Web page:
Anotherpuzzle presented by the Cambrian biota is that most modern animal phyla (basal body plans) were established during this period. In addition it is speculated that many other now extinct phylums also appeared at this time. Why so much diversity and disparity so suddenly?
Darwin hoped that the problem of ancestry would be resolved by the future identification of pre-Cambrian fossilized remains. This hope was partially vindicated in 1957 by the discovery of Charnia masoni, a multi-cellular, complex organism found within strata that later became known as the Ediacaran period (635 - 543 Mya). Subsequently many organisms from this period have been found around the world. These are clearly simpler lifeforms from an earlier time period but it has been hard for paleontology to trace any clear lineages between Ediacaran and Cambrian organisms and the differences in form and complexity remain stark over such a relatively short evolutionary period. Until clear connections can be ascertained the assumption has to be that the Ediacaran and Cambrian organisms may not be related.
Phylogenetic studies have also helped to partially resolve the ancestry puzzle. Reverse modelling of genetic mutation rates clearly indicates the presence of ancestral organisms to the Cambrian lifeforms, reaching even further back in time than the Ediacaran period – essentially meaning that even if we can’t see them we can know that they were there. But still the question remains: Where are the remains?
Another observation has been that the early Cambrian period is defined by the appearance of fragments of hardened shelly structures (Small Shelly Fossils) and that this biomineralisation of part of an organism facilitated subsequent fossilization. Conversely earlier lifeforms were overwhelmingly soft bodied and therefore left no trace in an already patchy fossil record. This may have been the case to some extent but soft bodied organisms (although rare) have been found throughout the fossil record and at times in extraordinary detail – especially those preserved in fine silt matrixes known as “Lagerstatte Deposits” such as the Burgess Shale. So why no trace whatsoever of relatively complex soft bodied animals prior to the Cambrian period?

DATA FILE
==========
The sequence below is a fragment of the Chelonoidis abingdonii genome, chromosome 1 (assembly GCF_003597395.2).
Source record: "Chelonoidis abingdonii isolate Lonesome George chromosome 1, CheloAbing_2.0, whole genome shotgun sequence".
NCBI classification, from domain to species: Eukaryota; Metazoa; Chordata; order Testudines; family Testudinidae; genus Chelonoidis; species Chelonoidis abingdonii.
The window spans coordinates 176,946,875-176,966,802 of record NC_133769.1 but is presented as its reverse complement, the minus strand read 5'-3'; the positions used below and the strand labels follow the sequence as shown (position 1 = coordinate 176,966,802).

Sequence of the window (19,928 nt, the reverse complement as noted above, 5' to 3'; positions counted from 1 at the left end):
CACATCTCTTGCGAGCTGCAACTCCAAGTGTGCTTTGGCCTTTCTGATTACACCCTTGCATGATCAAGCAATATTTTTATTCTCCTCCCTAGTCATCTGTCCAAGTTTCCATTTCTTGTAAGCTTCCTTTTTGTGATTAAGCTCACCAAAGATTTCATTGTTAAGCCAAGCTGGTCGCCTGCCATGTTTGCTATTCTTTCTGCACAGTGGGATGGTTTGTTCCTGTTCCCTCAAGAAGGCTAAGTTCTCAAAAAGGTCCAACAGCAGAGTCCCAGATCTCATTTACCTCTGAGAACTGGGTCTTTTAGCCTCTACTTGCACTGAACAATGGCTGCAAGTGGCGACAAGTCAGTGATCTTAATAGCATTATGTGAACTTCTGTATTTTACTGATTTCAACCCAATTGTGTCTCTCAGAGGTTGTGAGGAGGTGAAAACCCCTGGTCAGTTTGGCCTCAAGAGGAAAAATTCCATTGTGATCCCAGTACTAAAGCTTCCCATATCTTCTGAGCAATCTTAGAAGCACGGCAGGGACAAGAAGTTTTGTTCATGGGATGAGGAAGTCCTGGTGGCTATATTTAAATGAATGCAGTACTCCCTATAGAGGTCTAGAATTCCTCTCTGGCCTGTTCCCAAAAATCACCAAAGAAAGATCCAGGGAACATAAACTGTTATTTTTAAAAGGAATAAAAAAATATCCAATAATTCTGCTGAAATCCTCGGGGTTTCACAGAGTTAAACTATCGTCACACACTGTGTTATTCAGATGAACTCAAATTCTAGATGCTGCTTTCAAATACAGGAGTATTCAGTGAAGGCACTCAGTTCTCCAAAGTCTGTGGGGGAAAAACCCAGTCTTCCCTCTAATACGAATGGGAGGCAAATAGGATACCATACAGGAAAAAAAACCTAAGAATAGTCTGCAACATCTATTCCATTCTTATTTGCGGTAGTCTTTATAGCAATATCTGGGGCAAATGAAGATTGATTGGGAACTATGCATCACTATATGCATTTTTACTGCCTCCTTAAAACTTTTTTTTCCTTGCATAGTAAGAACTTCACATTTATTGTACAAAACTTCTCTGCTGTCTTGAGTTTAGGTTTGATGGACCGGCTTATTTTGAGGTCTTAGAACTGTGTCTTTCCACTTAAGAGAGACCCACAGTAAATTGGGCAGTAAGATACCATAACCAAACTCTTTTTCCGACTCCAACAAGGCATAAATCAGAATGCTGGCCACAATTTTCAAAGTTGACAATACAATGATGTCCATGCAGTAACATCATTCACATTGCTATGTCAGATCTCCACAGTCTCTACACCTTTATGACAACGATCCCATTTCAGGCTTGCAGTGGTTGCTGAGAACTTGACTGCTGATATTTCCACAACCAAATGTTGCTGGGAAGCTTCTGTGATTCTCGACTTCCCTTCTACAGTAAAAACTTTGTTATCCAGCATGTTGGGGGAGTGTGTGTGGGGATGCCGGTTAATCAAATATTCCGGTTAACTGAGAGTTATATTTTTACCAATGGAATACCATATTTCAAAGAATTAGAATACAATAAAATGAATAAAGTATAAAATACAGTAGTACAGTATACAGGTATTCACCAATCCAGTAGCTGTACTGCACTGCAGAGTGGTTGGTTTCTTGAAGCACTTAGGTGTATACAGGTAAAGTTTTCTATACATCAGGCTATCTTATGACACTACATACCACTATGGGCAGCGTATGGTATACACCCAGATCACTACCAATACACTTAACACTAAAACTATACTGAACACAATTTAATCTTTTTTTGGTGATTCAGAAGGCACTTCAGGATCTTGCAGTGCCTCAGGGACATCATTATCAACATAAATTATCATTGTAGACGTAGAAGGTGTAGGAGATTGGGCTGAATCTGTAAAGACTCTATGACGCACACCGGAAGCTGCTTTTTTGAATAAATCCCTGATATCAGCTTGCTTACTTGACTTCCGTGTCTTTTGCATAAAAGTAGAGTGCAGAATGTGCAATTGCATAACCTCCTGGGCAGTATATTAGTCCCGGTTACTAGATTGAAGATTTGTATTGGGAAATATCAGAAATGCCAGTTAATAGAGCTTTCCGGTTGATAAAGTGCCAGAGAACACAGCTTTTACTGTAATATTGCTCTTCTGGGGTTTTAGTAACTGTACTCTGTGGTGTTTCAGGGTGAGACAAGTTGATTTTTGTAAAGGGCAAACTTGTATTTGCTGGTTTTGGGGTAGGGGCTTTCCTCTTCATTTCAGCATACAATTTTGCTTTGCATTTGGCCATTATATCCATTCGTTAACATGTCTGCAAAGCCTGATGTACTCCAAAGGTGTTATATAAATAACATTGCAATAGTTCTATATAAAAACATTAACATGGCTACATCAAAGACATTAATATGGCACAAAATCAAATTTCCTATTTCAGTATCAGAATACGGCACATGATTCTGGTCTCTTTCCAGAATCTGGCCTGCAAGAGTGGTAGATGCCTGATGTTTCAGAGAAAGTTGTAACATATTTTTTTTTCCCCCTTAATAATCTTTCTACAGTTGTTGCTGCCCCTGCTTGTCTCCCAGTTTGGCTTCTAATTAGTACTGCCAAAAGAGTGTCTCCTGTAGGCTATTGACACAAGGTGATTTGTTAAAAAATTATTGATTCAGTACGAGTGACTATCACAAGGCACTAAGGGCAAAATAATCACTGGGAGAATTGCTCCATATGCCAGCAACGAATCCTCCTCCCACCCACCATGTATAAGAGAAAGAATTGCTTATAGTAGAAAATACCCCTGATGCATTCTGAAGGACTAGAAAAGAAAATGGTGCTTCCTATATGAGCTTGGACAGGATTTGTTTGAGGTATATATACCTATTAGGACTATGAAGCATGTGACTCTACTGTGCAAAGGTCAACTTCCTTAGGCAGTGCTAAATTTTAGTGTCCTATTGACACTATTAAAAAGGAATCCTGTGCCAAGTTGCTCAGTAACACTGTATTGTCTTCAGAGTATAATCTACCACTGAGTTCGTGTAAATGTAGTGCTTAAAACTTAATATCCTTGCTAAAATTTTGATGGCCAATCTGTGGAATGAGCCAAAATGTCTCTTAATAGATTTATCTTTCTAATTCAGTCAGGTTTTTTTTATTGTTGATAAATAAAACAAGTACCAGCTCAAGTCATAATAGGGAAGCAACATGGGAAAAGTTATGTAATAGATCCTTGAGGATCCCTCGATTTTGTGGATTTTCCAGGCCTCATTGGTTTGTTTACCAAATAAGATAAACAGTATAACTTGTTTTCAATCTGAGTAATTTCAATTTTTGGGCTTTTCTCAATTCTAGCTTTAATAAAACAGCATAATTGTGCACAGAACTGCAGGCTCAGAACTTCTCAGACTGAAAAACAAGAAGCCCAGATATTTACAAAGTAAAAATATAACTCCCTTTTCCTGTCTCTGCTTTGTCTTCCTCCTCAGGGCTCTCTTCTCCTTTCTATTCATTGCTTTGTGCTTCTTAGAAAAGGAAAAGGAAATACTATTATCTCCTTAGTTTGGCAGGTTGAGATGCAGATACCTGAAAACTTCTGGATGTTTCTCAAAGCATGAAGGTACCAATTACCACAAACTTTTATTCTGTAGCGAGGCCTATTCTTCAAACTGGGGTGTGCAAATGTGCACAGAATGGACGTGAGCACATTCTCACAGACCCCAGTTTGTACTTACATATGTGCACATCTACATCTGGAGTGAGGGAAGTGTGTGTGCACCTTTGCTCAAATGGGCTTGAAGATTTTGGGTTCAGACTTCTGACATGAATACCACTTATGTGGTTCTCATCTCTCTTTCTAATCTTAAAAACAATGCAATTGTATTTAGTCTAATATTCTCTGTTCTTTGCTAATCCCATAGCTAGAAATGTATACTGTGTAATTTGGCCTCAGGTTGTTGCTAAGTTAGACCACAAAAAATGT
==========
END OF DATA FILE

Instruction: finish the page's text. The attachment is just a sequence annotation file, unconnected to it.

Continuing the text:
The relatively complex animals that must have preceded the Cambrian period may well have been soft bodied and difficult to preserve but to leave no trace is problematic. The stratigraphic record appears to have been almost wiped clean, so much so that it has been speculated that a great extinction event occurred between the Ediacaran and Cambrian periods wiping out all signs of earlier animal life.
One possible solution to this puzzle might be conjectured by assessing where these putative early animals might have existed on the planet. Is it possible that the first stages of the evolution of animal life might have been confined to the deep ocean trenches?
Throughout its turbulent history the most stable environments on the planet have been found within these trenches and it is hypothesised that life itself may have originated in or around deep sea vents. Even if life originated elsewhere it could still be the case that complex organisms were able to evolve in these relatively stable environments -feeding on the energies and minerals that are constantly emitted from these vents. From here such organisms would even be able to radiate around the planet along the network of tectonically interconnected deep sea trenches. Over time these same organisms might have progressively advanced on the emerging continental shelves and once there be able to generate fossilized remains. Crucially, prior to that conjectured radiation all remains would have fallen to the deep ocean floor.
The ocean floor is surprisingly young in geological terms (~125 Mya) due to the processes of the Deep Carbon Cycle – resulting in large portions of oceanic crust being subducted back down into the Earth’s mantle. Any organism that does become preserved within oceanic strata will correspondingly be subducted into the mantel. Speculatively the elusive pre-Cambrian organisms might have existed within these deep sea zones - evolving and adaptively radiating around the world - but have left no trace.
Over the last 150 years much headway has been made on these fundamental questions but they still remain unresolved. Determining how the Cambrian biota arose in such disparity and diversity remains pivotal in our understanding of the mechanics of evolution and consequently the Cambrian period continues to be a focal point for evolutionary biology.